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Multi-Way Conventional loudspeakers with crossovers

DIY Speaker Noob
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Old 25th September 2005, 09:47 AM   #1
Hi Ho is offline Hi Ho  United States
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Hi I am new to this forum. I was sent here by someone at the AVS Forums.

I had an idea for my high school senior project. Build a set of speakers! I built a subwoofer about six months ago and I couldn't be happier with it.

I just "discovered" a good place for a dedicated theater in the attic over my dad's woodshop. I will need a set of speakers, including a subwoofer for it. It would be perfect to tie it in as a senior project. I think I'll make a sonosub this time since I have several sonotubes lying around. What's going on with Ascendant Audio? I have an Atlas12" in the sub I built and would love to buy another ASA sub but their site hasn't been updated for months and the email I sent to them bounced. What's a good alternative?

The complicated part will be the speakers. I don't know much about building speakers (that's what makes it a good senior project). I don't know what drivers are best, how to make a crossover, etc. Building the boxes won't be difficult because I already know how to work with wood.

What drivers are best? Tweeters? I think I'll do two way speakers that are identical all around. My budget has not yet been determined. Are there any tried and true plans around? I want smaller bookshelf type speakers that are basicly the same all around.

I will probably use a Pioneer VSX-1015. Any information will be helpful.
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Old 26th September 2005, 06:07 AM   #2
Hi Ho is offline Hi Ho  United States
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What about THIS kit from Madisound? I would buy it without the enclosures and build my own. Would that sound good?
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Old 26th September 2005, 12:54 PM   #3
MPM is offline MPM  United States
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Decide first what your budget is and report back. There are many good plans available on this site for a first project. You can spend as much or as little as you want on drivers. Search "NSB" and see what people have done with it. You'll be suprised and so would your classmates.
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Old 26th September 2005, 02:16 PM   #4
Scottmoose is offline Scottmoose  United Kingdom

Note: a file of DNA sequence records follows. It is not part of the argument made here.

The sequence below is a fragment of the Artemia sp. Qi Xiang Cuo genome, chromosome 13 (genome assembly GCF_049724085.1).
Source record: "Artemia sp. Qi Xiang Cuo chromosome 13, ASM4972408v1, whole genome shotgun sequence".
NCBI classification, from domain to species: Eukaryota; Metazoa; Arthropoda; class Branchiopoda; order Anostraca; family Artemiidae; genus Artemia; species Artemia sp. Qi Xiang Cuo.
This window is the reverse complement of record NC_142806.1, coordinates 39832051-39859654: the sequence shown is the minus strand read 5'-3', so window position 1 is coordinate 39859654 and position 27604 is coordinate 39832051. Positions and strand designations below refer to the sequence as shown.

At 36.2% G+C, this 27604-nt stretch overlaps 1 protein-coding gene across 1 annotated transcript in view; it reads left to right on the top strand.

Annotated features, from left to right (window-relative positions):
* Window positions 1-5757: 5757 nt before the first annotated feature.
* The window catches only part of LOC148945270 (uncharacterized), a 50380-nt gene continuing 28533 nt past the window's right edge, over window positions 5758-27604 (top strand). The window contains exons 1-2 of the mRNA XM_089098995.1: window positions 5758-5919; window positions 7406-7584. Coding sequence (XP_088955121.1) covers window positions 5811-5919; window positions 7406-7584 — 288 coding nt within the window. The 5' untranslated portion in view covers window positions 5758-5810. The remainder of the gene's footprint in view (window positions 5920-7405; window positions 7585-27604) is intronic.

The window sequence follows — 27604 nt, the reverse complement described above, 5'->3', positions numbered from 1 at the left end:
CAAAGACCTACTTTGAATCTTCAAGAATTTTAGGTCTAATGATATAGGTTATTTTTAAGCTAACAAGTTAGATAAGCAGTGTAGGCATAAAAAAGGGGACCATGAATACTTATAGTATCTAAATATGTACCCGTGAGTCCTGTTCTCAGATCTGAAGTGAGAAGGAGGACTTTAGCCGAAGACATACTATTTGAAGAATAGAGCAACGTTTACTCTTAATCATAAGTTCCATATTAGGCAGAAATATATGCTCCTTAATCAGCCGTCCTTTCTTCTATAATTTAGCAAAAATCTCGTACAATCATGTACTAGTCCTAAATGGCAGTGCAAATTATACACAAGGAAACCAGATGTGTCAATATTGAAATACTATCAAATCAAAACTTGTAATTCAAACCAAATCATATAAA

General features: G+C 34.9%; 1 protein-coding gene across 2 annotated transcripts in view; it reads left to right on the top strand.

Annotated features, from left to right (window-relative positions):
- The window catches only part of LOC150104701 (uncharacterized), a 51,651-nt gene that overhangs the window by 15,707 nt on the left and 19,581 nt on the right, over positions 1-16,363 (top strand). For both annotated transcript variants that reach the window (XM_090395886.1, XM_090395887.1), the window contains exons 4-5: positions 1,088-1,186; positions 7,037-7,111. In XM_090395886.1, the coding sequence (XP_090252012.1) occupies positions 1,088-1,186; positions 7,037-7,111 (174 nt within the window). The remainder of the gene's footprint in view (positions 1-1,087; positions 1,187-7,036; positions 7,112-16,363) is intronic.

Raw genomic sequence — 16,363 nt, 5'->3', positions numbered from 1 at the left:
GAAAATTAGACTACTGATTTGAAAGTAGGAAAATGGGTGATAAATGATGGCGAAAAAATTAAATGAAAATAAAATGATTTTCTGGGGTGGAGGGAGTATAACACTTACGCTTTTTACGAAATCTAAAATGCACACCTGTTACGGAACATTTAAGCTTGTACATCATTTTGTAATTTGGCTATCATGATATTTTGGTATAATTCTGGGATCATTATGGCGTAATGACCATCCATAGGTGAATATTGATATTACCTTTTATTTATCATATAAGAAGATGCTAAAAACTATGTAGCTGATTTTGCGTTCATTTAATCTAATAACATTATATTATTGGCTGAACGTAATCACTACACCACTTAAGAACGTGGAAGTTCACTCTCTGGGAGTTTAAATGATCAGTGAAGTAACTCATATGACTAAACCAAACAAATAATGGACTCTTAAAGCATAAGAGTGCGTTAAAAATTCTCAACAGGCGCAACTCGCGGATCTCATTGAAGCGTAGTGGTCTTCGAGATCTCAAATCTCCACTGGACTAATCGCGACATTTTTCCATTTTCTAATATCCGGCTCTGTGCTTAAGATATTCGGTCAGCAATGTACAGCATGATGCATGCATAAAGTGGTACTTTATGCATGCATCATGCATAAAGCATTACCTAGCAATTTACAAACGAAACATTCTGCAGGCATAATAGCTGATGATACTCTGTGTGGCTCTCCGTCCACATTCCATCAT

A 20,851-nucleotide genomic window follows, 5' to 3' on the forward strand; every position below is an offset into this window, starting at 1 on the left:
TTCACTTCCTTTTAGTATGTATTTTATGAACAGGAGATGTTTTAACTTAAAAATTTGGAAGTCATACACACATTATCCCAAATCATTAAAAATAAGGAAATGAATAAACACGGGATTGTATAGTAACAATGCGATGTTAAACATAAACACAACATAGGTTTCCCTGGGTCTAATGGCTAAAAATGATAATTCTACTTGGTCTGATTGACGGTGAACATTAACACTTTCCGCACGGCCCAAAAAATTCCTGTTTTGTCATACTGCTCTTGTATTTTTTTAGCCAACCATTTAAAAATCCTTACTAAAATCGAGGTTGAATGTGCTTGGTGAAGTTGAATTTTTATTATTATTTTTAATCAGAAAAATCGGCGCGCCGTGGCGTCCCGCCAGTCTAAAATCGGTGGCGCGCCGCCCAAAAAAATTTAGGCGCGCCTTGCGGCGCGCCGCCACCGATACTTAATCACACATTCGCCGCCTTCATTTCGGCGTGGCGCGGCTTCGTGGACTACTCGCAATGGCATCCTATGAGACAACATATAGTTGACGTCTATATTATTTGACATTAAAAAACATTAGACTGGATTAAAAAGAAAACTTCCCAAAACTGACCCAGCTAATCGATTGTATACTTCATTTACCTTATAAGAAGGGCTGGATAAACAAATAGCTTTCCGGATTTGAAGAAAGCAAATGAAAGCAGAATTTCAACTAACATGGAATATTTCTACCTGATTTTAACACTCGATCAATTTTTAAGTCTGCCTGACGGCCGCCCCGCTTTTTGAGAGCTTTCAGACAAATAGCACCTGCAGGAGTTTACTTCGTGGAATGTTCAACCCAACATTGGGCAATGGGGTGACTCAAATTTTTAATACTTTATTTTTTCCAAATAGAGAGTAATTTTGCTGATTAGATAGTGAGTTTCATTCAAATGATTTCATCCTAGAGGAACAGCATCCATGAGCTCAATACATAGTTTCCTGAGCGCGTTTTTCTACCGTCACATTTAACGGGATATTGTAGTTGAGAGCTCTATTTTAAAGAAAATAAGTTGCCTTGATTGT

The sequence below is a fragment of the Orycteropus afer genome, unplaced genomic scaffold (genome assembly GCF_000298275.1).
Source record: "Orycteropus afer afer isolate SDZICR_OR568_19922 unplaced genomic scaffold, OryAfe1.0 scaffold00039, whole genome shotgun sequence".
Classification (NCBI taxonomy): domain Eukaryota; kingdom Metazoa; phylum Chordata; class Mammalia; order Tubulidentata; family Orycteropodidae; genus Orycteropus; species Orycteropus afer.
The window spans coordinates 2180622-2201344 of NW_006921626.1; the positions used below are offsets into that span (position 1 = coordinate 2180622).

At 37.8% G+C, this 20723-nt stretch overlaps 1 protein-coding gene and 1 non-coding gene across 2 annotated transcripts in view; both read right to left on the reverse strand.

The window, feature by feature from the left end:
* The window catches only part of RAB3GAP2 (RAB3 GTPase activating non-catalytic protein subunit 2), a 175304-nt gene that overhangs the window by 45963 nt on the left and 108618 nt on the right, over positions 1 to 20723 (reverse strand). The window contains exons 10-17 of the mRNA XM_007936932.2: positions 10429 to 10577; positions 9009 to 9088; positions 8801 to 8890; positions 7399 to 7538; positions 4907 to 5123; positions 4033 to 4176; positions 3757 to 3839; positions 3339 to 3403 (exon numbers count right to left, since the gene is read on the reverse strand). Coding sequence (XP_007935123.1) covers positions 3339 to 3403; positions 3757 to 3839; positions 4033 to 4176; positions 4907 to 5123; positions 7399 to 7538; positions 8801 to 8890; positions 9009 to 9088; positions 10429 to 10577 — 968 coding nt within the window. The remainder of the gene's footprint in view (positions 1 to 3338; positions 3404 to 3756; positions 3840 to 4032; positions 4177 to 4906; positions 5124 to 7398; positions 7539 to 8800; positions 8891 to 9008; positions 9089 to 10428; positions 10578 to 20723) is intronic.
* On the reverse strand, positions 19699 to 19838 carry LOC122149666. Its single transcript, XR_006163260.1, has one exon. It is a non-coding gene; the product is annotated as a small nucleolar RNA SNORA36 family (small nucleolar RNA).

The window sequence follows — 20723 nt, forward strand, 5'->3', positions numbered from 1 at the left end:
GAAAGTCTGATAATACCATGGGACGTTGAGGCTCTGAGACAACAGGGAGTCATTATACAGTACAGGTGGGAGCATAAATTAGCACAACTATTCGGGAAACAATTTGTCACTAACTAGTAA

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Also, decide what sort of sound you like neutral; bright & detailed, or a warmer presentation. We can all help, but we'll need a bit more to go on.

Personally, I'd build a single driver transmission-line setup like Martin Kings' Project 2 ML TQWT: http://www.quarter-wave.com/Project02/Project02.html
This is always what I advise new builders to try out first. It's staggeringly well documented by a man who knows what he's doing, relatively cheap, easy to build, sounds astonishing, and looks terrific too, if a little care is taken over the finish. But then I'm biased; I like single driver setups. That said, for the money, I've never heard anything better. In fact, you'd have to triple the budget to get anything better at all -these are neutral to a fault, and good down to circa 35Hz in room. If that one's too tall, Bob Brines has re-drawn it as a neat folded TQWT here: http://www.geocities.com/rbrines1/Pa...Fostex%20FE164
You'd still get the experience with electronics, as they need a compensation circuit to even out their frequency response -similar things needed to a crossover, but here it's used to compensate for baffle-step response, and to bring the rising frequency response of the drivers into line. I've just completed my third pair of these and can vouch for their capabilities -a Rolling Stones obsessed opera singer friend of mine has the first pair, the other pair went into a home studio. The FE164 is no longer built, but the FE167E is a straight swap. Mine will be my regular listening speakers while I play around with rather more costly experimental setups.
"'That'll do", comes the cry of the perfectionist down the ages.' James May -The Reassembler
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